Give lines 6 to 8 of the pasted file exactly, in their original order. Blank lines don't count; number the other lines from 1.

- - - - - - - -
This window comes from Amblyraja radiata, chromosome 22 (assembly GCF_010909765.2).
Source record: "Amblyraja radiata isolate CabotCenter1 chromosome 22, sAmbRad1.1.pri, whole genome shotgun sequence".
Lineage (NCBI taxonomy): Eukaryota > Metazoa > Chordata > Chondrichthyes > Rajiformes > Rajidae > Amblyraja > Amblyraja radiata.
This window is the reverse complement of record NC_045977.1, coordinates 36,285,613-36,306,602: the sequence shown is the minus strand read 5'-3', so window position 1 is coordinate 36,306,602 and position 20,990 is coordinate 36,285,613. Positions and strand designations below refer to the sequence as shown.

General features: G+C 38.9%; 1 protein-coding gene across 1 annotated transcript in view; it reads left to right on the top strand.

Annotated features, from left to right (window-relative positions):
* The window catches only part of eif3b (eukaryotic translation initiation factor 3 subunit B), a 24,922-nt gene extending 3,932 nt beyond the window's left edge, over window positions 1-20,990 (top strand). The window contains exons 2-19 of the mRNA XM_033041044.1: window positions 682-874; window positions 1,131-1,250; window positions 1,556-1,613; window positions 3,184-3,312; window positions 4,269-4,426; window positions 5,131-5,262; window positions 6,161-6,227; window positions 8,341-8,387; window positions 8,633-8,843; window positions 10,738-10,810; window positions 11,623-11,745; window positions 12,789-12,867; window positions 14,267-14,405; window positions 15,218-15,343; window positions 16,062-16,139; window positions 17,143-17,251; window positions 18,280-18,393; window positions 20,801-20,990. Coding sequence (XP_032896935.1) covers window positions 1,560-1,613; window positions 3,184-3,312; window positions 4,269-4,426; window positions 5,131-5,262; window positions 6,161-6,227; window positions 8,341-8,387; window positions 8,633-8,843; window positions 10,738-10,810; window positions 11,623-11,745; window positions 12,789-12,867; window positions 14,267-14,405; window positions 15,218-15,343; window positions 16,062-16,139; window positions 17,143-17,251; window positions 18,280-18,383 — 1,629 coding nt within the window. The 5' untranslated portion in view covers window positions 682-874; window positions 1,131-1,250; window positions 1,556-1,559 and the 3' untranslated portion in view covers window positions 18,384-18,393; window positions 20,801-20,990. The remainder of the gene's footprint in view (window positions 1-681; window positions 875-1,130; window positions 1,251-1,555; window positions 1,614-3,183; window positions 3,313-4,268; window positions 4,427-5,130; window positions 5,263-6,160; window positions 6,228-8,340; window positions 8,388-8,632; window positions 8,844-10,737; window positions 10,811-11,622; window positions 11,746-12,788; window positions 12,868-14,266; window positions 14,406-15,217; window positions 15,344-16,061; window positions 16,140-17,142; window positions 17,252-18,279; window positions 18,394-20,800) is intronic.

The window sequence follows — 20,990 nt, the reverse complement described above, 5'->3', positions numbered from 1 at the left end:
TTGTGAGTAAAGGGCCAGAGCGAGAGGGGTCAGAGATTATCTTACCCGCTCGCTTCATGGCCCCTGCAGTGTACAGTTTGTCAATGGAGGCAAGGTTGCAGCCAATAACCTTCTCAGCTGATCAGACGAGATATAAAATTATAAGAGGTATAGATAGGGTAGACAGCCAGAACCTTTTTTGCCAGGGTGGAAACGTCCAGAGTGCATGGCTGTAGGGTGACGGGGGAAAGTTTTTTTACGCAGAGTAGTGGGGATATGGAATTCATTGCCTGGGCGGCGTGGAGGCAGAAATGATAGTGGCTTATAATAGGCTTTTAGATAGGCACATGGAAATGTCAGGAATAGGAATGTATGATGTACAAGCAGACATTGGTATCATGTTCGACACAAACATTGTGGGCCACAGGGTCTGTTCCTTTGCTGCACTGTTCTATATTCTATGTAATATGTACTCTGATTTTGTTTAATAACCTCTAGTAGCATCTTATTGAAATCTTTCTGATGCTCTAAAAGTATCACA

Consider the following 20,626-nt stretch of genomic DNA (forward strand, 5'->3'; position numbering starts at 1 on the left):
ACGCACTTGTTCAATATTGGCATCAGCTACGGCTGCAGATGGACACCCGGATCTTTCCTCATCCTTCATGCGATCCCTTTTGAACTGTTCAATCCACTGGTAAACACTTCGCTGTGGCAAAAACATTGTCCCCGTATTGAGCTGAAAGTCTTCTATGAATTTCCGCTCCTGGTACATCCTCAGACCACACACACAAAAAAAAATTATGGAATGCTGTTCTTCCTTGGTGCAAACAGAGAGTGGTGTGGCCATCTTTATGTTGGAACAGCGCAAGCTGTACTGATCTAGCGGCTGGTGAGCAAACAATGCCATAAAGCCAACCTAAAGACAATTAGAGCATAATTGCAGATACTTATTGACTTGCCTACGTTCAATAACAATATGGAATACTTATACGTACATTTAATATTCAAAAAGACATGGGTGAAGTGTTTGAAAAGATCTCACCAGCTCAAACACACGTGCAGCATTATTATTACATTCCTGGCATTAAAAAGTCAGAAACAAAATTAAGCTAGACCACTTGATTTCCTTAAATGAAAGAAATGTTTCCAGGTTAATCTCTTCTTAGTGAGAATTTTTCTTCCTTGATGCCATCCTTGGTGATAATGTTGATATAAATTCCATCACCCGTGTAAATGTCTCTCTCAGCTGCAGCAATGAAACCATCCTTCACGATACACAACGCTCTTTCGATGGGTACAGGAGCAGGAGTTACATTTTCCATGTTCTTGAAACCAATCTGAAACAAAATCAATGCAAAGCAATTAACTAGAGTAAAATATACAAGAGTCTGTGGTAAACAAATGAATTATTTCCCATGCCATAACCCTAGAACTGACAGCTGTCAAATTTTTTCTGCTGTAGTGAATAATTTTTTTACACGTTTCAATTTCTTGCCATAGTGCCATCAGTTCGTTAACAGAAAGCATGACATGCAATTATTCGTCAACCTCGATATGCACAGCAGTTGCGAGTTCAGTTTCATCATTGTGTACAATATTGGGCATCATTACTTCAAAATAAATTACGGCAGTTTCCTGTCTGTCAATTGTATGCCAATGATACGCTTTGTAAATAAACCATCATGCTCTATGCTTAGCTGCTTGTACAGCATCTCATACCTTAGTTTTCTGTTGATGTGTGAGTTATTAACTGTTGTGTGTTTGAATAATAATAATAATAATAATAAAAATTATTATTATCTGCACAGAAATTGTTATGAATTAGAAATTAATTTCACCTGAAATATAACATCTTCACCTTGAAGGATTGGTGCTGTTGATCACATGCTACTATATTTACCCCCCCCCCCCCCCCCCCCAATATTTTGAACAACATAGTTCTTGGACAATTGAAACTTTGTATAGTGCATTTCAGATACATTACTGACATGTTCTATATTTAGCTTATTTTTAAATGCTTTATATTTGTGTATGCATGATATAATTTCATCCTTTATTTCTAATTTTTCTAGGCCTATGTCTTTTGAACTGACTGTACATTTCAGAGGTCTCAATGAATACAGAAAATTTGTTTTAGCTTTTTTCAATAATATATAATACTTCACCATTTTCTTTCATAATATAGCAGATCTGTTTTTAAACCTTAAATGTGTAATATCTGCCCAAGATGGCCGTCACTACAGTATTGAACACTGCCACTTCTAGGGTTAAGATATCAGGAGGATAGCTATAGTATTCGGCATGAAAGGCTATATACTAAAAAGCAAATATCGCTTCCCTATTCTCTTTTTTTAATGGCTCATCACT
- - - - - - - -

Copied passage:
Annotated features, from left to right (window-relative positions):
* The window catches only part of eif3b (eukaryotic translation initiation factor 3 subunit B), a 24,922-nt gene extending 3,932 nt beyond the window's left edge, over window positions 1-20,990 (top strand). The window contains exons 2-19 of the mRNA XM_033041044.1: window positions 682-874; window positions 1,131-1,250; window positions 1,556-1,613; window positions 3,184-3,312; window positions 4,269-4,426; window positions 5,131-5,262; window positions 6,161-6,227; window positions 8,341-8,387; window positions 8,633-8,843; window positions 10,738-10,810; window positions 11,623-11,745; window positions 12,789-12,867; window positions 14,267-14,405; window positions 15,218-15,343; window positions 16,062-16,139; window positions 17,143-17,251; window positions 18,280-18,393; window positions 20,801-20,990. Coding sequence (XP_032896935.1) covers window positions 1,560-1,613; window positions 3,184-3,312; window positions 4,269-4,426; window positions 5,131-5,262; window positions 6,161-6,227; window positions 8,341-8,387; window positions 8,633-8,843; window positions 10,738-10,810; window positions 11,623-11,745; window positions 12,789-12,867; window positions 14,267-14,405; window positions 15,218-15,343; window positions 16,062-16,139; window positions 17,143-17,251; window positions 18,280-18,383 — 1,629 coding nt within the window. The 5' untranslated portion in view covers window positions 682-874; window positions 1,131-1,250; window positions 1,556-1,559 and the 3' untranslated portion in view covers window positions 18,384-18,393; window positions 20,801-20,990. The remainder of the gene's footprint in view (window positions 1-681; window positions 875-1,130; window positions 1,251-1,555; window positions 1,614-3,183; window positions 3,313-4,268; window positions 4,427-5,130; window positions 5,263-6,160; window positions 6,228-8,340; window positions 8,388-8,632; window positions 8,844-10,737; window positions 10,811-11,622; window positions 11,746-12,788; window positions 12,868-14,266; window positions 14,406-15,217; window positions 15,344-16,061; window positions 16,140-17,142; window positions 17,252-18,279; window positions 18,394-20,800) is intronic.

The window sequence follows — 20,990 nt, the reverse complement described above, 5'->3', positions numbered from 1 at the left end: